Relationship Generated Disadvantage

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Apr 9, 2020

In this article, we will look at the principle which is referred to as “relationship generated disadvantage.”

So what is relationship generated disadvantage in divorce? In divorce, a spouse may request compensation for relationship generated disadvantage and it is most often applied when one party has given up a lucrative career to care for the children of the family. As seen in Miller v Miler; McFarlane v McFarlane [2006] UKHL 24, this concept recognizes that one party, usually a wife, may have seriously damaged his/her ability to earn money for the sake of the family.  This is even if the party’s future needs have been met generously.

It should be emphasized that this principle has only been seen in exceptional circumstances so before you believe you can receive such compensation upon divorce, it is important you read through this and most importantly, speak with your solicitor so he/she can advise you properly.

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Now that we have clarified the meaning of a “relationship generated disadvantage” let’s talk about a recent UK ruling whereby Mr. Justice Moor stated that a couple who had been married for approximately 10 years and had two children together should split their assets but then added that the wife, a graduate lawyer from Cambridge University who had sacrificed her career to raise the parties’ children should be awarded an additional £400,000 as compensation.  It is important to note that this additional £400,000 award was on top of an equal split of the matrimonial pool of approximately £10,000,000.

In his ruling the Judge reasoned that there was a relationship generated disadvantage because the husband, also a lawyer, had enjoyed a “stellar” career and the husband’s career took precedence whilst the wife remained at home as the primary carer of the children.

According to reports from the UK, the couple met in September 1999 when the husband was an associate solicitor and the wife was a trainee.  After the wife qualified and made an associate in March 2001, the two individuals became a couple and shortly thereafter the husband became an equity partner at a law firm.  The wife worked as a solicitor and in 2006 was promoted to be a managing associate and later moved to a bank to become an in-house lawyer in 2007.  After the couple married in 2008, they moved into a large home valued over £5.8 million. Like many couples with children, the pair decided that she would take a step back from her career to raise the children whilst her husband continued to advance in his law career.

According to the reports, the wife returned to work in a part-time non-legal role after her 1st maternity leave but then was made redundant in December 2016 and has not worked since then.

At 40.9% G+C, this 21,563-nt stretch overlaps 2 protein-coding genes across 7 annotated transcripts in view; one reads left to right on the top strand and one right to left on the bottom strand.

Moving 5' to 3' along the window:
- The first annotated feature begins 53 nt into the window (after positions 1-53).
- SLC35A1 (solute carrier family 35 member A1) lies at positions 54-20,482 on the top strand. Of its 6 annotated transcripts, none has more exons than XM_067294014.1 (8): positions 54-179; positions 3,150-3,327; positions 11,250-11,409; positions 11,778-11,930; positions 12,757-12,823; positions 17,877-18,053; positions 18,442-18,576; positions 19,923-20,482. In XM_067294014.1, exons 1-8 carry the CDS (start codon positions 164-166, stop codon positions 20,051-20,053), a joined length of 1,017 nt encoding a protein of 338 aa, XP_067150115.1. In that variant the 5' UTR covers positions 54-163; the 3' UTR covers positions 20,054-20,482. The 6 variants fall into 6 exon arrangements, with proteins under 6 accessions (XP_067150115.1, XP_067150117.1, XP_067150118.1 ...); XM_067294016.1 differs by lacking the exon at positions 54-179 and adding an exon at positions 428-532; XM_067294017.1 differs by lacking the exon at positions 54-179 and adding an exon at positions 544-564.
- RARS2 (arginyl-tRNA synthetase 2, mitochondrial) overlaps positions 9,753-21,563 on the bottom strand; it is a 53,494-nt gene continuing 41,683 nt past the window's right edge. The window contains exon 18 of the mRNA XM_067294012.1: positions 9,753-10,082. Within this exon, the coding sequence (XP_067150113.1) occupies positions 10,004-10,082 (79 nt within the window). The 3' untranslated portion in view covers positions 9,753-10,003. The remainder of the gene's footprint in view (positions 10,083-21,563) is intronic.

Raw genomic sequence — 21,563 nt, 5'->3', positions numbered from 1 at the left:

In awarding the wife £400,000 in a relationship generated disadvantage compensation award, Judge Moor calculated this based upon the husband’s future working life of 4 more years at his firm (before an encouraged retirement after 20 years of practice) and that wife had earned approximately £100,000 a year both at the firm and the bank.

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Following this ruling, the wife’s UK lawyer provided a comment to the UK press stating that they were delighted at the outcome for their client and emphasized that their client had sacrificed a potentially lucrative career to raise a family.

It is important to note the UK Judge’s statement in his ruling where he emphasized that “[I] accept that it is unusual to find significant relationship-generated disadvantage that may lead to a claim for compensation but I am clear that this is one such case.”  Thus, it is not the usual circumstance where a Family Court will find that a spouse shall receive such compensation.

When a Family Court looks to the distribution of finances, the Family Court will look at factors outlined in Cap 192 Matrimonial Proceedings and Property Ordinance section 7.  These factors include:

  1. Income, earning capacity, property and other financial resources which each of the parties to the marriage has or is likely to have in the foreseeable future
  2. Financial needs obligations and responsibilities which each of the parties to the marriage has or is likely to have in the foreseeable future
  3. Standard of living enjoyed by the family before the breakdown of the marriage
  4. Age of each party to the marriage and the duration of the marriage
  5. Any physical or mental disability of either of the parties to the marriage
  6. The contributions made by each of the parties to the welfare of the family including any contribution made by looking after the home or caring for the family

However, this most recent ruling by the UK courts may be something to discuss with your solicitor if you feel you have suffered a relationship generated disadvantage, as it may be an argument to present to the Family Court in your matter and it is apparent the Family Court may consider such compensation to you.

 

 

 

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